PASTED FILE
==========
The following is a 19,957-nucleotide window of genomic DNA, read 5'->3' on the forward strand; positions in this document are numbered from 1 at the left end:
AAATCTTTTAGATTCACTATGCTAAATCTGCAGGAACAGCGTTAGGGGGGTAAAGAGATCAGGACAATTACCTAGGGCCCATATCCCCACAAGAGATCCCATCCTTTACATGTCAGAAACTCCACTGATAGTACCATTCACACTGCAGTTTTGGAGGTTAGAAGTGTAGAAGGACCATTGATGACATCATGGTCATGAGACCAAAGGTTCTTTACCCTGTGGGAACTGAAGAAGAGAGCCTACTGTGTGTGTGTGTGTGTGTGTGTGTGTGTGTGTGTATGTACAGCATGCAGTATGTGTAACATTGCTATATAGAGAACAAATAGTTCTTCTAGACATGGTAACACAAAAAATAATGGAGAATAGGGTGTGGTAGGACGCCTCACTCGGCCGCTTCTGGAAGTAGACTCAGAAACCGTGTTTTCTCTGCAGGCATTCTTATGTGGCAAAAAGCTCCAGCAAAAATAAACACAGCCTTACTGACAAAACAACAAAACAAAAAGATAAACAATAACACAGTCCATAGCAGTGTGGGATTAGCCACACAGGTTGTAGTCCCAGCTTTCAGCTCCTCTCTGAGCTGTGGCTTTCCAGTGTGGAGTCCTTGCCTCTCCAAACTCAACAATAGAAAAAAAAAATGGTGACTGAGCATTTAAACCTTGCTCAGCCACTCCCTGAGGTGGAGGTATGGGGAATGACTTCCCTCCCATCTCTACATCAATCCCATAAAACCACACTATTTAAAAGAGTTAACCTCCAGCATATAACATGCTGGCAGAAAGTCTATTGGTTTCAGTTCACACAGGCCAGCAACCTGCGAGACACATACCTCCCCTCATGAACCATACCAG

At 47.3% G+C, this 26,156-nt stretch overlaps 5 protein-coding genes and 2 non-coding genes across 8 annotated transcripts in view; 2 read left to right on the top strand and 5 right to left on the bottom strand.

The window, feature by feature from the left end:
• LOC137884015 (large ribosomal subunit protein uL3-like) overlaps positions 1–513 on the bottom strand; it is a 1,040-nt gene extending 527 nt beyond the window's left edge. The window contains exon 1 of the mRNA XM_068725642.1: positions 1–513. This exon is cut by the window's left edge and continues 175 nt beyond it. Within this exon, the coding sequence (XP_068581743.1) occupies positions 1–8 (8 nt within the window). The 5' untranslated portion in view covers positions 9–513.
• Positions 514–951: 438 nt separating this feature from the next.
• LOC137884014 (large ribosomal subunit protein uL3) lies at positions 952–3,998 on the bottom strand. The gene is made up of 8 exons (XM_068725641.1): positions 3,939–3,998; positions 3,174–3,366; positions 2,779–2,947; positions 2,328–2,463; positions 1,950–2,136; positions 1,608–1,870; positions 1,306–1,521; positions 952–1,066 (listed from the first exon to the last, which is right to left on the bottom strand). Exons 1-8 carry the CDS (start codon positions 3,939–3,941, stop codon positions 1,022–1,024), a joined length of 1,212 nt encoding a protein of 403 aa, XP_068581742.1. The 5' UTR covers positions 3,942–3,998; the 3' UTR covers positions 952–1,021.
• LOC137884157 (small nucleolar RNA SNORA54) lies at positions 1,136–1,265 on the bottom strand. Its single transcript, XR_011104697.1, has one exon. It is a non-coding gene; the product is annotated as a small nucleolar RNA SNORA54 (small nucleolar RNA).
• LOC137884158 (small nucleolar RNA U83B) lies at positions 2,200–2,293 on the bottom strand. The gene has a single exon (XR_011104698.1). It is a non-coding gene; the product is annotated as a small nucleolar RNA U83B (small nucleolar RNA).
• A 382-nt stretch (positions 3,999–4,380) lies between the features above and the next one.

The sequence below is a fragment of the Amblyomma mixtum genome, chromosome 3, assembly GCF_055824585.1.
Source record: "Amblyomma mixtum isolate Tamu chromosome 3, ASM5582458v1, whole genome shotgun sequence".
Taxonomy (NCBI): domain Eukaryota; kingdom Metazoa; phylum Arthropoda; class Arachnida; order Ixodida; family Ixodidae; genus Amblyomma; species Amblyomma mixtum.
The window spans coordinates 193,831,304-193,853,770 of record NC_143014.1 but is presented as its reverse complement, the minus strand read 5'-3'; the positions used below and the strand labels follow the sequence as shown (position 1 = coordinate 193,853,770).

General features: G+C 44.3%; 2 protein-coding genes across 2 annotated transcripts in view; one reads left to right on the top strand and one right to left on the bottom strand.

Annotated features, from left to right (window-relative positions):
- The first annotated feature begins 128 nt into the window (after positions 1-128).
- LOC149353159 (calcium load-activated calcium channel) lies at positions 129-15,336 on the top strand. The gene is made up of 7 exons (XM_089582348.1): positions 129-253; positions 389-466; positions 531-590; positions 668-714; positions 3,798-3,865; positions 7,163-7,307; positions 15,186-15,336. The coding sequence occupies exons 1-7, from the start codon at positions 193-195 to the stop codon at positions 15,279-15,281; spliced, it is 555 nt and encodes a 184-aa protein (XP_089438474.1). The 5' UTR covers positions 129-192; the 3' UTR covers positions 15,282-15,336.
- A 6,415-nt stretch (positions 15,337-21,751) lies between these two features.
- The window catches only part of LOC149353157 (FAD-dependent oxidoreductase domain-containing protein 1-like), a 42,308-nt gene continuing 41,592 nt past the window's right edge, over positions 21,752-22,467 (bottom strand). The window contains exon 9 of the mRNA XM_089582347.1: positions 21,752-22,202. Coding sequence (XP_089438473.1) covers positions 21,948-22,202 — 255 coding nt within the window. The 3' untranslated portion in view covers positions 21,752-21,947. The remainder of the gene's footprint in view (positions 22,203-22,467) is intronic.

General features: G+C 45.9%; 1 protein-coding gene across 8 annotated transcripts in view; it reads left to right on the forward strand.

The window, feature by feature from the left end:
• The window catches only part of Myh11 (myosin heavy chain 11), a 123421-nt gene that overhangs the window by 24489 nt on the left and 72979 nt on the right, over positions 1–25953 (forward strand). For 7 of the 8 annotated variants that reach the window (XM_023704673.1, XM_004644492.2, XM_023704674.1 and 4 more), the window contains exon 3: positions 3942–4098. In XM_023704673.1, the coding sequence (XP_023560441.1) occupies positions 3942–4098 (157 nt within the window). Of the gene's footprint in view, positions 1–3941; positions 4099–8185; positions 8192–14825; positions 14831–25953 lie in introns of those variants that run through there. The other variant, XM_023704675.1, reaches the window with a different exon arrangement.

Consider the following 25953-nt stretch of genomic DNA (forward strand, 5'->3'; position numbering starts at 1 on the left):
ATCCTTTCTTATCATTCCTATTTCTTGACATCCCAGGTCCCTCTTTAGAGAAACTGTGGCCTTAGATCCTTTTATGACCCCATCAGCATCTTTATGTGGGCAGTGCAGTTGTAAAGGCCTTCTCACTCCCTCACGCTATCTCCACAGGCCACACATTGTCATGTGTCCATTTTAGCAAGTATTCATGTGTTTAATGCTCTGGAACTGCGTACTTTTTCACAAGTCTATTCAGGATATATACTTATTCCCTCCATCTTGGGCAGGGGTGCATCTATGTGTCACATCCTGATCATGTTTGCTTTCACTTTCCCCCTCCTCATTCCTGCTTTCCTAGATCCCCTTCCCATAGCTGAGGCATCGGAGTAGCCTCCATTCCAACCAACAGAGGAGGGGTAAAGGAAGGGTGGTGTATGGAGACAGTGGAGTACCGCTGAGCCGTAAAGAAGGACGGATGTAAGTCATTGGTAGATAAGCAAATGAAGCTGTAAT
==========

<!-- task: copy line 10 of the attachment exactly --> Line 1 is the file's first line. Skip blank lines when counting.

• A 382-nt stretch (positions 3,999–4,380) lies between the features above and the next one.